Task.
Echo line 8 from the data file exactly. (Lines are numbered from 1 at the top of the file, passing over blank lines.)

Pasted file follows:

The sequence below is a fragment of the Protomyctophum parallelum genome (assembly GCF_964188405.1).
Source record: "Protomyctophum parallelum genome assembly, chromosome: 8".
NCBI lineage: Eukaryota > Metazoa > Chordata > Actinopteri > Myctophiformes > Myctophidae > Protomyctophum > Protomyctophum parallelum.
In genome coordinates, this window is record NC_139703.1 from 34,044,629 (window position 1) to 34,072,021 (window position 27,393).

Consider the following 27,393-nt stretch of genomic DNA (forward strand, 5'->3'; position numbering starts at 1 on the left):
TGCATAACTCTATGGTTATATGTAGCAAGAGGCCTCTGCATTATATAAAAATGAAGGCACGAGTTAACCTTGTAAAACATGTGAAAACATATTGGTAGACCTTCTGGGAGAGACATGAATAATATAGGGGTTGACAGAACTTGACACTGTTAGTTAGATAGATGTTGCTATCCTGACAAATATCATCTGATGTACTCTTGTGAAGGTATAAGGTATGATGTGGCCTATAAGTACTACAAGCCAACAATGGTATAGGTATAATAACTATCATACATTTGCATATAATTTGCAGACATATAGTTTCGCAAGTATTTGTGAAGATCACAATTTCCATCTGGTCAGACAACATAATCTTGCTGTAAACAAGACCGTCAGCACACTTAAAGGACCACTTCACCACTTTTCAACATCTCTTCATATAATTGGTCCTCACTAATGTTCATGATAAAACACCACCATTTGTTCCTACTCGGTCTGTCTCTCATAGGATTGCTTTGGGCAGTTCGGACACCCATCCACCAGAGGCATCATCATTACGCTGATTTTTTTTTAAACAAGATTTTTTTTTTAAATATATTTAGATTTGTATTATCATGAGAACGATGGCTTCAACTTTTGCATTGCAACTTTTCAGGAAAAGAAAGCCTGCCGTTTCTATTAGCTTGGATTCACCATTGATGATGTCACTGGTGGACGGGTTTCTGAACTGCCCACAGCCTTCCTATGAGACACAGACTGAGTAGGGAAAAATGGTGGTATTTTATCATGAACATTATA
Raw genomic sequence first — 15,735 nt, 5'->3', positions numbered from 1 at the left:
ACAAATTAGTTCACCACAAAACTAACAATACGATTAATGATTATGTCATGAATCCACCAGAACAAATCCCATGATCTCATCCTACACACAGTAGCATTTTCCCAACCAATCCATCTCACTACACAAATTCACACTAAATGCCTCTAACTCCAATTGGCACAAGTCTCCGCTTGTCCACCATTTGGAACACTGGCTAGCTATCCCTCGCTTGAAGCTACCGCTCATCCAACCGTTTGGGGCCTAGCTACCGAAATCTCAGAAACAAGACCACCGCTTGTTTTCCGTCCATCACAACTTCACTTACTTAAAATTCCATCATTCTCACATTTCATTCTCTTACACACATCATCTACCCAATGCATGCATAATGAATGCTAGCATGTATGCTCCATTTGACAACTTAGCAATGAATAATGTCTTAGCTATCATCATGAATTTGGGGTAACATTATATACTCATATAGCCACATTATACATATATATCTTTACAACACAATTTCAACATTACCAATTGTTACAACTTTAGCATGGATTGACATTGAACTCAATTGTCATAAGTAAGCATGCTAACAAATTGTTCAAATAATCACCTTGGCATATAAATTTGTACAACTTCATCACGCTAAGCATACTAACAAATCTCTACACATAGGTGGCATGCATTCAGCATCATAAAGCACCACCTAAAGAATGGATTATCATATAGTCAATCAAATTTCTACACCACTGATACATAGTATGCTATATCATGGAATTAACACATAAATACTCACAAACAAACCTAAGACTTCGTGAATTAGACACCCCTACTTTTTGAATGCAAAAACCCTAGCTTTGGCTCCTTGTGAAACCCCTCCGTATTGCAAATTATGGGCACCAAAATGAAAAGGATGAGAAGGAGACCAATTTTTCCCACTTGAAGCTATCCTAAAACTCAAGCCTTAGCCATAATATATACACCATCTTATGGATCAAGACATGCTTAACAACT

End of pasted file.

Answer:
ACAAATTAGTTCACCACAAAACTAACAATACGATTAATGATTATGTCATGAATCCACCAGAACAAATCCCATGATCTCATCCTACACACAGTAGCATTTTCCCAACCAATCCATCTCACTACACAAATTCACACTAAATGCCTCTAACTCCAATTGGCACAAGTCTCCGCTTGTCCACCATTTGGAACACTGGCTAGCTATCCCTCGCTTGAAGCTACCGCTCATCCAACCGTTTGGGGCCTAGCTACCGAAATCTCAGAAACAAGACCACCGCTTGTTTTCCGTCCATCACAACTTCACTTACTTAAAATTCCATCATTCTCACATTTCATTCTCTTACACACATCATCTACCCAATGCATGCATAATGAATGCTAGCATGTATGCTCCATTTGACAACTTAGCAATGAATAATGTCTTAGCTATCATCATGAATTTGGGGTAACATTATATACTCATATAGCCACATTATACATATATATCTTTACAACACAATTTCAACATTACCAATTGTTACAACTTTAGCATGGATTGACATTGAACTCAATTGTCATAAGTAAGCATGCTAACAAATTGTTCAAATAATCACCTTGGCATATAAATTTGTACAACTTCATCACGCTAAGCATACTAACAAATCTCTACACATAGGTGGCATGCATTCAGCATCATAAAGCACCACCTAAAGAATGGATTATCATATAGTCAATCAAATTTCTACACCACTGATACATAGTATGCTATATCATGGAATTAACACATAAATACTCACAAACAAACCTAAGACTTCGTGAATTAGACACCCCTACTTTTTGAATGCAAAAACCCTAGCTTTGGCTCCTTGTGAAACCCCTCCGTATTGCAAATTATGGGCACCAAAATGAAAAGGATGAGAAGGAGACCAATTTTTCCCACTTGAAGCTATCCTAAAACTCAAGCCTTAGCCATAATATATACACCATCTTATGGATCAAGACATGCTTAACAACT